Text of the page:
A few weeks ago, I had the chance to work in a kindergarten class at Ridgeview Public School. Unlike other grades, there are a lot of different activities going on in kinder at the same time and I would like to capture them not just with still pictures but the conversations that take place when their talking out loud their creative minds.
What fascinates me more upon hearing these captured talks are the noise in the background. I played the video over and over to listen closely to what’s happening beyond what the lens can cover. I knew what exactly took place to the little ones that I was speaking with but there were more speakers around that were talking meaningfully at the same time.
Until now, I still find myself watching and listening to these videos and wonder. And yes, kindergarten is very busy.
Hats off to all the educators out there who make learning so much fun and meaningful for these young minds during their first years in school. How do you capture all these moments?
One of my favourite topics in math is measurement. There are just so many fun things to do using non-standard and standard units.
Instead of doing everything that’s planned for today, students were given the time to finish their Easter egg symmetry and math measurement activity that they started working on yesterday.
Before they headed off to Music at the end of the day, we read a short story titled, Measurement Day. It’s about the different activities that students brainstormed that they can do on Measurement Day in the gym. One of them was Blowing Feather. They were all ears while I was reading the story. Why not do one of them?
There was no feather in the classroom but crepe papers. I cut a small piece from each colour: green, purple, pink, fuchsia. The class was divided into 4 groups of 4. Two metre sticks were laid on the carpet as starting point. The distance of each paper will be measured from the starting point to where it will land using a ruler (cm). One member from each group every turn. 1, 2, 3, Blow!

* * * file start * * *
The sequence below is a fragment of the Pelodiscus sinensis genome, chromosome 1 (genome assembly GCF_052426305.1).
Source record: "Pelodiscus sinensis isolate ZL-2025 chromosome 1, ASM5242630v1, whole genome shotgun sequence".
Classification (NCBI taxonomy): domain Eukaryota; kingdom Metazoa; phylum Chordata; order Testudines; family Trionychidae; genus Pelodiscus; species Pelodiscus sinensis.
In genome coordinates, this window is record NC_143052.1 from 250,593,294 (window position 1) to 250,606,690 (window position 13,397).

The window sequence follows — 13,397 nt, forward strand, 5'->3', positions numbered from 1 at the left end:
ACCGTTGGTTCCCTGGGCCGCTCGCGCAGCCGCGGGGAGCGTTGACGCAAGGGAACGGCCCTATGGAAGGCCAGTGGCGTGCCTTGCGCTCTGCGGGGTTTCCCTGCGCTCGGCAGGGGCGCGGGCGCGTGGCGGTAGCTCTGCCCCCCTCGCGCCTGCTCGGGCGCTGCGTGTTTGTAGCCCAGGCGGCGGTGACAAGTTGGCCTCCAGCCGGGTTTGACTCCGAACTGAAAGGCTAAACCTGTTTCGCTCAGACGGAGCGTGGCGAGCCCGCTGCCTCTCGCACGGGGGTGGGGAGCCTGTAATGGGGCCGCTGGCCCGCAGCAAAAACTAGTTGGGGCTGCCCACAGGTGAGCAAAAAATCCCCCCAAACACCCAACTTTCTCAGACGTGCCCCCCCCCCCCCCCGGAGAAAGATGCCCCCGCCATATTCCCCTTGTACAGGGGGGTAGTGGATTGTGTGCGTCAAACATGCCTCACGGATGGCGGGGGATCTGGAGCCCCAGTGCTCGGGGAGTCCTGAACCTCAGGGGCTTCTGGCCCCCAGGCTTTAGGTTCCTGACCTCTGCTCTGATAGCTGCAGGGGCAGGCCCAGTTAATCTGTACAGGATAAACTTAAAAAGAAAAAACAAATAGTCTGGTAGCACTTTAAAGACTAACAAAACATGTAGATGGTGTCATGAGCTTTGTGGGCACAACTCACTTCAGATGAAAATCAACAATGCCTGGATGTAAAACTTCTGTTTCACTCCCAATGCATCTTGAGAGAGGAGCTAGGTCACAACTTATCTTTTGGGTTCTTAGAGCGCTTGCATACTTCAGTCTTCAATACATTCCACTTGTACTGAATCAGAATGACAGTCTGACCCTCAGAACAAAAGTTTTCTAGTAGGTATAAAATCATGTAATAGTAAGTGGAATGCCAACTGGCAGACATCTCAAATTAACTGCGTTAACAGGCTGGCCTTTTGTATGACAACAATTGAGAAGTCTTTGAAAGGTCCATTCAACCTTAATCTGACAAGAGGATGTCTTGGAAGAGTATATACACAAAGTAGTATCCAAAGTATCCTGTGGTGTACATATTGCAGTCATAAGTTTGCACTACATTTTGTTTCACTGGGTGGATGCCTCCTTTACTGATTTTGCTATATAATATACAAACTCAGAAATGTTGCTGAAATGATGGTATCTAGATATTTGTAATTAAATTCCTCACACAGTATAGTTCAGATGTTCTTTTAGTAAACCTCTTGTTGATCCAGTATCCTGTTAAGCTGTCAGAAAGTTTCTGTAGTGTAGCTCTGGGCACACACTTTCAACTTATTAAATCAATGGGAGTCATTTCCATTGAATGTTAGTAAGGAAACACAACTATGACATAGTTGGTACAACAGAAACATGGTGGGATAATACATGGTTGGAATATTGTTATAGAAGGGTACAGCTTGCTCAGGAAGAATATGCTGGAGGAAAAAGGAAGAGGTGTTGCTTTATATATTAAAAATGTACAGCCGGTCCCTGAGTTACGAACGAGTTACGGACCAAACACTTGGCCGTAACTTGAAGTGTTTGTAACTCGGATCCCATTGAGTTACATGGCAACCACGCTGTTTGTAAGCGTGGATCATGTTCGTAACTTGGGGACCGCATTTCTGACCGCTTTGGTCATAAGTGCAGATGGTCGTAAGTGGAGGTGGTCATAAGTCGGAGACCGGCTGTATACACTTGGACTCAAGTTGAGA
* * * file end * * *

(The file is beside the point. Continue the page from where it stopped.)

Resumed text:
It’s a spur of the moment simple math activity and yet, students were so engaged during the learning process. Who would have thought?
One of the kids prizes that were given yesterday during our Easter celebration was a set of “old school games” in one box: pick-up sticks, dominoes and jacks.
The one that these three boys chose to play was Pick-up Sticks. These boys are 18, 15 and 11 years of age. They had no clue how to play the game and didn’t even know what it’s called until they looked into that small piece of paper called instruction.
At an early age, they’re very much exposed to playing games online. They can figure out the mechanics of these games easily. Their interaction to players is not limited to physical presence but rather open to a global community.
But I would like to strike a balance. Touching what you’re actually playing with, winning the battle face-to-face, and an actual human interaction in this digitally connected world are also essential and one of the basic needs of people.
I wonder how many households have these games still. Or how many families spend time together playing them.
When students ask me if they can play a board game whenever there’s time, my answer is always yes. I will not stop them from learning something new but will also give them a taste of both worlds: appreciation of the old.